Israel Should Heed Its New Arab Friends on Palestine

Extraordinary opportunities are developing between Israel and the United Arab Emirates in the wake of the normalization deal  the countries signed in September. At a recent technology conference in Dubai, more than 130 Israeli companies and a delegation of four hundred Israelis were able to explore trade opportunities. This, along with new interfaith initiatives, showcases rapidly developing relations between the two countries.

But Israel needs to listen to its new Arab peace partners and show that it is also serious about progress on talks with the Palestinians in the future.

The partnership between Israel and the UAE, underpinned by trade and travel initially, comes with assumptions from Abu Dhabi. The UAE said that it embraced the deal to “stop annexation and the potential of violence escalation.” It is also keen to maintain the viability of a two-state solution and increase stability in the region, especially in countries like Jordan that are very sensitive about changes to the status quo in Israel.

The Emirati Minister of State for Foreign Affairs Anwar Gargash said in a recent interview that the normalization agreement is not transactional but a strategic national choice. The deal, he said, is an important opportunity to show that prosperity and peace can be achieved for the region: “It should be bigger than the UAE and Israel.”

That means providing for a political solution between the Palestinians and Israelis.

The carefully worded statements from the Emiratis amount to a message that doesn’t always seem to get through to Israel. Prime Minister Benjamin Netanyahu is heading toward his fourth election campaign in two years, hoping to extend a long tenure in office in which he has made lack of progress on the Palestinian issue a core value.

This approach may have worked for him in the past, but now Netanyahu has secured peace deals with several Arab nations — with Morocco joining the USE, Bahrain and Sudan in the camp — he can’t ignore the concerns and demands of his new friends.

Significantly, these new friends are making common cause with older partners Netanyahu has previously ignored: The UAE and Bahrain recently hosted Jordan’s king, showcasing their support for a ruler who has had a cold relationship with Netanyahu.

The UAE is seeking to change the playbook for normalization between Arab states and Israel. The first model was “land for peace,” the basis for the 1979 deal between Egypt and Israel. The second, defined by the Saudi-led Arab Peace Initiative of 2002, required Israel to withdraw from the West Bank and Gaza, and the creation of a Palestinian state. The new model is recognition and normalization first, and then a push for a peace process.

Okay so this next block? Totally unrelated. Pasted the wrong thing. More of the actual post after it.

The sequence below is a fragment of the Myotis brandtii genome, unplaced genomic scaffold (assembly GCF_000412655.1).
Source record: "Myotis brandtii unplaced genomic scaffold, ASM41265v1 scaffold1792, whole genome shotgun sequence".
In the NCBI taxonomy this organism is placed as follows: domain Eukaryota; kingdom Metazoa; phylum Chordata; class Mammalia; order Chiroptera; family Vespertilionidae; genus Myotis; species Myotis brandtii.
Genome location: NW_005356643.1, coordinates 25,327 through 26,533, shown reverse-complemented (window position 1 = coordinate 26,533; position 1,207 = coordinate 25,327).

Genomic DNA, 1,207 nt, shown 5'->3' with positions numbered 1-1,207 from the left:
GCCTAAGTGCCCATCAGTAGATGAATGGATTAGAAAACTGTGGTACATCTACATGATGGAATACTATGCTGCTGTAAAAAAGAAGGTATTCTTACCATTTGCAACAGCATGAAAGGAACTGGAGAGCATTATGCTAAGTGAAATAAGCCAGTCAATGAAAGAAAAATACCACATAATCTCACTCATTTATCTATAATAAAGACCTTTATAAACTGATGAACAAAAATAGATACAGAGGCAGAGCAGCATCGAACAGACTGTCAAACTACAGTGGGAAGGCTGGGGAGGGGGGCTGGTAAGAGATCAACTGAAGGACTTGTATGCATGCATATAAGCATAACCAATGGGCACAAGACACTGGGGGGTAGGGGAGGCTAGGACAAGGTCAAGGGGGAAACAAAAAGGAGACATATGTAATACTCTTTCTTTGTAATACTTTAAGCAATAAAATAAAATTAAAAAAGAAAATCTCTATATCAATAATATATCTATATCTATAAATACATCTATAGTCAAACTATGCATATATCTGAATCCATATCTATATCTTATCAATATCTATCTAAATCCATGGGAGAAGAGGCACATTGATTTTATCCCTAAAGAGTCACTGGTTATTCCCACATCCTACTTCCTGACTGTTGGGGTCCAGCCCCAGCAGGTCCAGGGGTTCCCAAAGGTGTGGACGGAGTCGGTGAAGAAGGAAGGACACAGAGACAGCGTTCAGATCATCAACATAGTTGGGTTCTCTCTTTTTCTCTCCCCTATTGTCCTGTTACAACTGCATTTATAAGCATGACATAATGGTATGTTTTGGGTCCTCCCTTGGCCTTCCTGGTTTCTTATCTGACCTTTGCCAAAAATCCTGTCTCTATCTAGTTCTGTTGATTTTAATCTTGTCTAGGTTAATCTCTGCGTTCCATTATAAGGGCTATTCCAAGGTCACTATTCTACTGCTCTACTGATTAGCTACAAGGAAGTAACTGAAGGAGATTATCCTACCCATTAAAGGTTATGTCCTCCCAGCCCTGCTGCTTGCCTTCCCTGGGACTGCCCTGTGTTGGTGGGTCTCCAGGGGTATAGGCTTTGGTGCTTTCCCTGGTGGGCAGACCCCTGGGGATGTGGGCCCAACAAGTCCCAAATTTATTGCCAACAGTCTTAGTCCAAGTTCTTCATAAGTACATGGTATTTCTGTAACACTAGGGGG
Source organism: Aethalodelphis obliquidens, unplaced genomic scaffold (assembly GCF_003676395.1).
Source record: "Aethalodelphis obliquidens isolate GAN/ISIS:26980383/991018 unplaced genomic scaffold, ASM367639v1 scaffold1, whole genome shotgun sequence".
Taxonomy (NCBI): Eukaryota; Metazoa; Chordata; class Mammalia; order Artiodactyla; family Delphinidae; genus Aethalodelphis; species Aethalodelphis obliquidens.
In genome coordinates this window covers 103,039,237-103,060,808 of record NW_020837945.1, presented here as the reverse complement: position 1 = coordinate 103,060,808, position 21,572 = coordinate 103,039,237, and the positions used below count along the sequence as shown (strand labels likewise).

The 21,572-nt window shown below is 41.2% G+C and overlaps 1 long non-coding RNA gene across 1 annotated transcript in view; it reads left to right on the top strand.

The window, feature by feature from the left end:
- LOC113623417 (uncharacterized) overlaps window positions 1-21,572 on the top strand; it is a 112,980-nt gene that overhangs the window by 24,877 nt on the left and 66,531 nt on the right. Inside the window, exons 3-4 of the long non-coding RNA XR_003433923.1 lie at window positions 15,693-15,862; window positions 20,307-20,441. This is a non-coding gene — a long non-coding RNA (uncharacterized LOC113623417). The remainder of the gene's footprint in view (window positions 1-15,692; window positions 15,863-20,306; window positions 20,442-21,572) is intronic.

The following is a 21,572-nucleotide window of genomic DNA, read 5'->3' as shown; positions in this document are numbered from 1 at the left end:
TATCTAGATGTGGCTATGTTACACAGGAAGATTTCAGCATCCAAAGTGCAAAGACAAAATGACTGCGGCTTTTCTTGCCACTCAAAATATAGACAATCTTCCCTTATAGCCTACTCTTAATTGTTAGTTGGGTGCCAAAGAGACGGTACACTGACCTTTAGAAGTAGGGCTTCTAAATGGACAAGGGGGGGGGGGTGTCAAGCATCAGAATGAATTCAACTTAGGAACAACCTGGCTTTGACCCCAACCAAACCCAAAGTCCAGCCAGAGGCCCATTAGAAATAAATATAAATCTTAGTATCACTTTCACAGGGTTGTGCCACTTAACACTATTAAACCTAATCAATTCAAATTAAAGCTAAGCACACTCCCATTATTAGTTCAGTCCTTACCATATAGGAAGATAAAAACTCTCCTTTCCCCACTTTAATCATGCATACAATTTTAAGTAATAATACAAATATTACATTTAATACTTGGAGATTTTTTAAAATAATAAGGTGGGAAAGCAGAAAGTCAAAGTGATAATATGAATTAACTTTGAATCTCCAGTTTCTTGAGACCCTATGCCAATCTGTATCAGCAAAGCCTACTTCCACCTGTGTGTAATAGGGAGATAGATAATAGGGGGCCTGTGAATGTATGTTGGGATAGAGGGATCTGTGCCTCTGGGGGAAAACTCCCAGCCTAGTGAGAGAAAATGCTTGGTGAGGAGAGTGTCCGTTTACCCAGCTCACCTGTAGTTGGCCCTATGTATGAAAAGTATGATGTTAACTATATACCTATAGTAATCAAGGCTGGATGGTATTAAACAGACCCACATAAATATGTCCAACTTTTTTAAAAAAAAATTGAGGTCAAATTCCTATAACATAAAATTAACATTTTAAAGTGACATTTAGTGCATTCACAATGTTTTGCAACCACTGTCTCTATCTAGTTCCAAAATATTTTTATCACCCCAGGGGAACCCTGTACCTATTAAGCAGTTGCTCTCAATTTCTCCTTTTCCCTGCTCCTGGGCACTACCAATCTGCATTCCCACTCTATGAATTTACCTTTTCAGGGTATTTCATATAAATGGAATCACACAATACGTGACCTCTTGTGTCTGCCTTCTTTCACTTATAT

Saudi Arabia and other Arab states are watching closely to see if their quiet support for the new diplomatic openings result in progress between Israel and the Palestinians. But Israeli officials seem not to be paying attention.

Israel is sticking to its well-worn line that the Palestinians must stop their “rejectionism” as a precursor to peace. For many years there has not been a clear Israeli policy on what the Palestinians would receive if they do meet this demand. The key issues, such as Jerusalem as a shared capital city, or borders and compensation for refugees, are not on the table from Israel’s point of view.

There are other factors at play, of course. Adversaries of Israel and the UAE have been backing Palestinian groups, like Hamas in Gaza, that are opposed to any peace efforts. A divided Palestinian polity with an aging leadership presents many challenges. But these facts only strengthen the argument for Israel to work closely with the UAE and other Arab states on the next steps.

Israel’s new Arab partners aren’t demanding that a Palestinian state needs to emerge immediately, but they have been saying they want to see movement in that direction as part of their normalization deals. It is incumbent on Israel to show that its relationship with these states is about more than trade deals and interfaith dialogue. This is a multi-layered peace project and it needs a layer in which Israel listens to its new friends.

This column does not necessarily reflect the opinion of the editorial board or Bloomberg LP and its owners.

Seth J. Frantzman covers Middle East affairs for the Jerusalem Post. He is the author of "After ISIS: America, Iran and the Struggle for the Middle East" and executive director of the Middle East Center for Reporting and Analysis.

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